Trichomoniasis can sometimes be difficult to diagnose because symptoms are similar to those of othersexually transmitted infections (STIs).
If you think you may have trichomoniasis, you should visit your GP or yourlocal genitourinary medicine (GUM) clinic.
Find your nearest sexual health clinic.
Some GP surgeries offer an enhancedsexual health service for diagnosing and treating STIs. It may be better to visit a GUM clinic instead because these clinics can carry out accurate tests more quickly.
In some cases, your GP may refer you to a GUM clinic for tests and treatment if they think you have trichomoniasis.
If yourdoctor or nurse suspects you have trichomoniasis, they'll usually carry out an examination of your genital area.
In women, trichomoniasis may cause abnormal vaginal discharge or red blotches on the walls of the vagina and on the cervix (the neck of the womb).
If you are a man with suspected trichomoniasis, your doctor or nurse will examine your penis for signs of inflammation or discharge.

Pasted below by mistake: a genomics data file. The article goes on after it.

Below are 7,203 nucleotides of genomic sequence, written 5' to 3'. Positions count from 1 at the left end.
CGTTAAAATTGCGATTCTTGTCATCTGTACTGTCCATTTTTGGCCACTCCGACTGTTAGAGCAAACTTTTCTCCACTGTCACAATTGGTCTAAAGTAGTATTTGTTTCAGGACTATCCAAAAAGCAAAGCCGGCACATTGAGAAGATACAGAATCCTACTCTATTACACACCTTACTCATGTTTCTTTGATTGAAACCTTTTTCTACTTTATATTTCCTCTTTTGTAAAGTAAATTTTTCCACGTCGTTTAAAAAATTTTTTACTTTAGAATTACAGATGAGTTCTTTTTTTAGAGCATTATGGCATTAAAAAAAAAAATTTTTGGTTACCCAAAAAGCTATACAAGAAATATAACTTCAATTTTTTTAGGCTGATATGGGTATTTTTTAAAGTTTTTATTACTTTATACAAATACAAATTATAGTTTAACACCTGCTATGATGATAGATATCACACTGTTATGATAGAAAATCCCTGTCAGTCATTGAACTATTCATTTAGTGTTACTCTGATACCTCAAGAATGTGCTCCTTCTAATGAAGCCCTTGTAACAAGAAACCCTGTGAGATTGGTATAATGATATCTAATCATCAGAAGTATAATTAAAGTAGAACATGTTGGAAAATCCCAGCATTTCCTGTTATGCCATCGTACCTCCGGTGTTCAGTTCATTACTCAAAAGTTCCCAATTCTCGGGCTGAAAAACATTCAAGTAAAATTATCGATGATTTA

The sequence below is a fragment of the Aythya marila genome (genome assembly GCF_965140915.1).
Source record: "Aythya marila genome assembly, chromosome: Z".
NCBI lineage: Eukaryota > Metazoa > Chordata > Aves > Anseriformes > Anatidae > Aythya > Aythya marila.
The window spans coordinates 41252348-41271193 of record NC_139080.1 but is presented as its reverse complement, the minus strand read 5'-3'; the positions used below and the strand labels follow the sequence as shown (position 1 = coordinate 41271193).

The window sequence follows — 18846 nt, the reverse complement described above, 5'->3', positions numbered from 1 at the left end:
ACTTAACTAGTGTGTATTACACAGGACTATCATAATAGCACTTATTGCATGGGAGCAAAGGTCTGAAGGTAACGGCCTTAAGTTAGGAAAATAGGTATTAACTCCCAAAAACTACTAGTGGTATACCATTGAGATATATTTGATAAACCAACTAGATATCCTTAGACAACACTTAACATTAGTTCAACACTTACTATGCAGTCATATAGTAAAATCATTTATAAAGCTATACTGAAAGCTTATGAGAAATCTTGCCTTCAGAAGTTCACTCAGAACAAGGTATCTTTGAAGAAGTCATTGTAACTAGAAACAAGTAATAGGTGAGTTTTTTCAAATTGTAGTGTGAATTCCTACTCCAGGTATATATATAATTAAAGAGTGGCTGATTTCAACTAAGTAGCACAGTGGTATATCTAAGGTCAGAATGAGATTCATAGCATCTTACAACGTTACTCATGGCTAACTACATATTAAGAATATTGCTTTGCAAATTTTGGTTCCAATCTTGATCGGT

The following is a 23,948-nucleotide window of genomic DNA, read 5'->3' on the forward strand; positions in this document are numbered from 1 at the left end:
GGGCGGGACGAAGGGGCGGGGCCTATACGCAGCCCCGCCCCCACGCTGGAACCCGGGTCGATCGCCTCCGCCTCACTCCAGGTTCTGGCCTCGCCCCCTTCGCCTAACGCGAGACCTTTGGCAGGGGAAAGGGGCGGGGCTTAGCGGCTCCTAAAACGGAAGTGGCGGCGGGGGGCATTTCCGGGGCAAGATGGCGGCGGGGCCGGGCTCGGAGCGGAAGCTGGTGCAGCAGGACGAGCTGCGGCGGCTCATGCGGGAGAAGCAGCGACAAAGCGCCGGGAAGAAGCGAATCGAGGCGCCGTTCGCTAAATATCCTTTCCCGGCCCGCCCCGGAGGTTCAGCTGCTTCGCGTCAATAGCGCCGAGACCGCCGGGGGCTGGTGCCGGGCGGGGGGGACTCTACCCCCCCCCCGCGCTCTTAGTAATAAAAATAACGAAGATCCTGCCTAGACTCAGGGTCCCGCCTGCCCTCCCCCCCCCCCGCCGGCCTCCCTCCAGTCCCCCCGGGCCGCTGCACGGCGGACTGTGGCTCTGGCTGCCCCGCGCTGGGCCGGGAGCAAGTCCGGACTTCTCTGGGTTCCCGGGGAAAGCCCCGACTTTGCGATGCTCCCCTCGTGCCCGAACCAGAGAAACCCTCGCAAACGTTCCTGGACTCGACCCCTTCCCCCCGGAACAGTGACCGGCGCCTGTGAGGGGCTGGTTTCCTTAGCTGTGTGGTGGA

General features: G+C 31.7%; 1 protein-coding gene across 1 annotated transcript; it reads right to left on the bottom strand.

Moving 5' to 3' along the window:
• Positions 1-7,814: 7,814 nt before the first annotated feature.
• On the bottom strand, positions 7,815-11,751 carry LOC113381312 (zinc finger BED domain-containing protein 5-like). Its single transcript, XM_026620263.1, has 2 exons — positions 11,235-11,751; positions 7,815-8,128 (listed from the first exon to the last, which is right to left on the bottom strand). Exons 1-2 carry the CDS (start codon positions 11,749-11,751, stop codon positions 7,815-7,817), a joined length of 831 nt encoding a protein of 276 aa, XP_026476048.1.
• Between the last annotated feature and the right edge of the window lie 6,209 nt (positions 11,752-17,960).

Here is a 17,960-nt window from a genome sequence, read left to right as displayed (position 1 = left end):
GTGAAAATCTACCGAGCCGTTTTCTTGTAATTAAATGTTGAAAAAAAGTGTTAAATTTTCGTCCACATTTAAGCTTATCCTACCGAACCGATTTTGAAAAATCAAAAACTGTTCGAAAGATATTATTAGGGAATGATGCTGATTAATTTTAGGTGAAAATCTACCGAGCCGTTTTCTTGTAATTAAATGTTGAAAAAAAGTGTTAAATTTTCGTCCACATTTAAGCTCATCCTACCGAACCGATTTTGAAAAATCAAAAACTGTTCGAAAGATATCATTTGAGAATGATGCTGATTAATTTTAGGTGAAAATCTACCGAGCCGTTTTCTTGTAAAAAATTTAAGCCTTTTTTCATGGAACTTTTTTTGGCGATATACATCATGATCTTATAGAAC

Aftera physical examination, yourdoctor or nurse may need to take a swab from either the vagina or penis. The swab will be analysed in a laboratory to check for signs ofthe trichomoniasis infection. It may take several days for the results to come back.
In men, a urine sample can also be tested for trichomoniasis.
If yourdoctor or nurse strongly suspects you have trichomoniasis, you may be advised to begin a course of treatment before your results come back. This ensures your infection is treated as soon as possible and reduces the risk of the infection spreading.
Seetreating trichomoniasisfor more information.
If the test shows you have trichomoniasis, it's very important that your current sexual partner and any other recent partners are also tested and treated. The staff at the clinic orGP surgerycan discuss with you which of your sexual partners may need to be tested.
If possible, tell your sexual partner and any ex-partners so they can get tested and treated as well. If you don't want to do this, the clinic can usually do it for you (it's called partner notification and the clinic won't reveal who you are).
If you've had trichomoniasis and have been cured, there's no need to tell any future partners.
Trichomoniasis is a sexually transmitted infection (STI) caused by a tiny parasite called Trichomonas vaginalis (TV).
Trichomoniasis can sometimes be difficult to diagnose because symptoms are similar to those of other sexually transmitted infections (STIs).
Trichomoniasis is unlikely to go away without treatment. The infection may cure itself in rare cases, but you risk passing the infection on to someone else if you are not treated.
If you've had trichomoniasis and it's been treated, you won't be immune to the infection and could get it again.